A 7 Day Road Trip Through Rural Scotland – From Ullapool Northward

The Scotland Road Trip Map
The route, color coded by day, I took during my road trip through the Highlands.

In Part I and Part II of this series I shared with you the adventures and experiences of my first three days on the road. This included the trip from Edinburgh through Glen Coe to Ratagan before outlining my second day which was dedicated completely to the Isle of Skye. The third day documented the voyage from Skye up along the western coast to the small town of Ullapool.  In this post we pick up where I left off as I leave Ullapool and continue my exploration of the jagged, and largely empty, north western coast of Scotland.

Churchill’s Crashed Curtiss C-46 – Weekly Travel Photo

Crashed airplanes and aviation accidents. They’re something we all hate to see, but at the see time also find deeply fascinating. They toy with our fears and with the small part of our reptilian brain that still can’t accept that mankind has managed to depart our terrestrial existence. They are also often an even bigger and more extreme version of the old cars we periodically find and photograph – entranced by how such resilient and seemingly permanent creations can so quickly be reclaimed by nature.

Five Danish Life Lessons For The Rest of Us

After three years living and working with the Danes, what insights and life lessons have I learned?

Hygge is a very rich community oriented social concept which can roughly be translated as coziness and is at the heart of Danish culture. Embracing it, Danes take the negatives of winter and with a highly practical realism convert them into a celebration of companionship, warmth, and comfort. In so-doing they take one of Denmark’s worst attributes and redefine it as part of what defines Danish culture.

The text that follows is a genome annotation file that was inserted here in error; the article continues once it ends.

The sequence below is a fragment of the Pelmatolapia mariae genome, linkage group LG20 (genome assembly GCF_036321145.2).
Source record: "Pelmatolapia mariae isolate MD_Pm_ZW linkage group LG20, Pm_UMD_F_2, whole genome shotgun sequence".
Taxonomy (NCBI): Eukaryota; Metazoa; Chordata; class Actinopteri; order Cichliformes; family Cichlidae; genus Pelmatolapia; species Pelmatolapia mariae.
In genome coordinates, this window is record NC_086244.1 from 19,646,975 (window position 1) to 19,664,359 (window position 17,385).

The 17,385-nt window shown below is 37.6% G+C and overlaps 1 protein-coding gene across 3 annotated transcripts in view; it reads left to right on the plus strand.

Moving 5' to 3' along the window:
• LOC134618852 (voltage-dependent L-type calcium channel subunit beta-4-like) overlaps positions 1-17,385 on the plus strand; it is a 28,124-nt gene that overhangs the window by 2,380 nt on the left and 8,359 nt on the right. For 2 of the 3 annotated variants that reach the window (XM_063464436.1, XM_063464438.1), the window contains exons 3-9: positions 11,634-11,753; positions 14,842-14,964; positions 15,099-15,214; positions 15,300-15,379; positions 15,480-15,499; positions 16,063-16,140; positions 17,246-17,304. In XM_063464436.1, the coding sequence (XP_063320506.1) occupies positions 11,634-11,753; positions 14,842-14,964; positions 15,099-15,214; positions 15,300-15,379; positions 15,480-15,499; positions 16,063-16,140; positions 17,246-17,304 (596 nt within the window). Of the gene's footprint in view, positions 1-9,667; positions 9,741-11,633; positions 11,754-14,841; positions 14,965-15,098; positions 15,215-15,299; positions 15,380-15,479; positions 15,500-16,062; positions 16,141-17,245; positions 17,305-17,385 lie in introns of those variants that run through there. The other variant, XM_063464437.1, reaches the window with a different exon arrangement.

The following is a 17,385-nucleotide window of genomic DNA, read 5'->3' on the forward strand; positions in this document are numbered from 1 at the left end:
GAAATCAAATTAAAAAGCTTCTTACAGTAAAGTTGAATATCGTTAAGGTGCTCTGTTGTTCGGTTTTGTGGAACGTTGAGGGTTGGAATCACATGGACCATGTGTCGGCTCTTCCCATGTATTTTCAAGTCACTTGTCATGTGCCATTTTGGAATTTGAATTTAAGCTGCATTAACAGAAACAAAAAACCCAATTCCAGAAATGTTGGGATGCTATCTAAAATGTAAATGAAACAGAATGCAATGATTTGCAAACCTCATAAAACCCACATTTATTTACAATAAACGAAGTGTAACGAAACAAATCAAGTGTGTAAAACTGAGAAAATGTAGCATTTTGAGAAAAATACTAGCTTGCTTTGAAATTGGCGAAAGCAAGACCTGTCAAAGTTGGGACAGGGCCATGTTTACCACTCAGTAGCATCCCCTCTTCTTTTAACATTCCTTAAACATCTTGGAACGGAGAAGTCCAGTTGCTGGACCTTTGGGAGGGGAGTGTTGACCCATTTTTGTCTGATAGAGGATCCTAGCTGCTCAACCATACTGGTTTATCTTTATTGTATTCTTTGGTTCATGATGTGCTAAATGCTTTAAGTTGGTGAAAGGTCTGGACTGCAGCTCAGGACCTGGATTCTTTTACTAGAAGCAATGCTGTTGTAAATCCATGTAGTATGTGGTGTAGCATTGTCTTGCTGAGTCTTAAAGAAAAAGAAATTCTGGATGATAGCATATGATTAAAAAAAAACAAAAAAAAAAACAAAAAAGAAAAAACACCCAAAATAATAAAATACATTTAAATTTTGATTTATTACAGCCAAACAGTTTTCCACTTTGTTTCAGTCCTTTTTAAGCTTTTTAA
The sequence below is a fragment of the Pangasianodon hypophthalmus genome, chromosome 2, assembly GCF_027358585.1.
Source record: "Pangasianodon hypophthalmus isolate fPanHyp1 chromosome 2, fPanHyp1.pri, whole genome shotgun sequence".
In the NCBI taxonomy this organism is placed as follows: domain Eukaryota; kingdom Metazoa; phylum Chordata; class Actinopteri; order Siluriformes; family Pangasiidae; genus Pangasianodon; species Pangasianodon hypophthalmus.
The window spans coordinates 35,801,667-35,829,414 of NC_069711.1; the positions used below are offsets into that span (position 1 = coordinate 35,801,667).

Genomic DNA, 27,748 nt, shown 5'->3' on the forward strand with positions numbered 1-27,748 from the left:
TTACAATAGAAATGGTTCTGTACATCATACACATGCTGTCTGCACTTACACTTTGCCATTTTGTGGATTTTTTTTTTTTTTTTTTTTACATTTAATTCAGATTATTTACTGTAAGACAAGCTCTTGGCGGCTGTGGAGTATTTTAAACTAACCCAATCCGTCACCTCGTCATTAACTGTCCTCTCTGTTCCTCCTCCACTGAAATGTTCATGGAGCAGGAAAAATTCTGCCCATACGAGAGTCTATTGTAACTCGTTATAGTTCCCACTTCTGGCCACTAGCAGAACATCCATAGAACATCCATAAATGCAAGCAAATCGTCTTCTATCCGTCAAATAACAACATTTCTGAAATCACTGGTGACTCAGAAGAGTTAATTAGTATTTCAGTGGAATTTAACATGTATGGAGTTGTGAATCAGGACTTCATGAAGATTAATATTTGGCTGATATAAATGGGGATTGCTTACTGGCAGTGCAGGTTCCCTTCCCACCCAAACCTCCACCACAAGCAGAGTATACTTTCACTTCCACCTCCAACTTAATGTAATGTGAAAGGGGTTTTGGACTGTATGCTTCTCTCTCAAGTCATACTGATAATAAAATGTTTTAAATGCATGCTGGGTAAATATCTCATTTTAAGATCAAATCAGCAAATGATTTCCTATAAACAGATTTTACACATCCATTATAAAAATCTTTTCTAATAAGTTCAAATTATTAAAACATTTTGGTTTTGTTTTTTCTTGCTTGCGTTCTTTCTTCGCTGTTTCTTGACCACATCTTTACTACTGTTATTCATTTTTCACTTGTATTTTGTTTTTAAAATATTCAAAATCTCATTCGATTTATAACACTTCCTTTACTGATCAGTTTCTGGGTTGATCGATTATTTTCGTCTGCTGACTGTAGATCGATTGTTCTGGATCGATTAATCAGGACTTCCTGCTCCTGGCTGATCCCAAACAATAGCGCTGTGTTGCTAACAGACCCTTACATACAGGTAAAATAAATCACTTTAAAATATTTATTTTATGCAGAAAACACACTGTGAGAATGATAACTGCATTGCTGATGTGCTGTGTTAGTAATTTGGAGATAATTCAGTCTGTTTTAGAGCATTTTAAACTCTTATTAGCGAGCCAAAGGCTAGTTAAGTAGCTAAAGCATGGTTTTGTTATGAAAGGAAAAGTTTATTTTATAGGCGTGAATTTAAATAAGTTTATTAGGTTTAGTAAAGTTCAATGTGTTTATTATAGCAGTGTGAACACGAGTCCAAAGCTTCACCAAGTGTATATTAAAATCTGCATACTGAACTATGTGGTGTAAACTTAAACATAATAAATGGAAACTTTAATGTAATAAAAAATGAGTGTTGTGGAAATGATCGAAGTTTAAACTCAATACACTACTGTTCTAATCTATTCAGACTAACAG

Open Roads and Changing Aspen – Weekly Travel Photo

With one arm resting half-in, half-out of the diver’s side window of  our white Chevy Crew Cab pickup truck the wind raced over my skin, cooling it, while tugging gently at my arm hairs. A periodic errant gust would collide with my skin before diverting inward to tickle my face and fill my ears with the sound of the fresh black tarmac whizzing by beneath rugged truck tires. My eyes locked forward on the road, one hand on the wheel casually navigating the high mountain two-lane highway that threaded through the passes near Silverton in south-western Colorado.

Nordic Conversations Are Different

Silence. It is something Americans hate. In your typical American conversation you’ll rarely find such a thing as a comfortable silence, a reflective silence, or a natural silence.  For the average American in a normal conversation there’s really only one type of silence and that is awkward silence. A type of silence that we’re taught from childhood to avoid at all costs. This stems in large part from the American conversational approach which I think can best be described as conversational layering with each person quickly layering on new overlapping information in rapid succession. Add in the fast-paced rapid-fire approach to speaking common among most Americans and you’ve got a recipe for frustration and perceived arrogance when talking to Nordics / Scandinavians (and other internationals).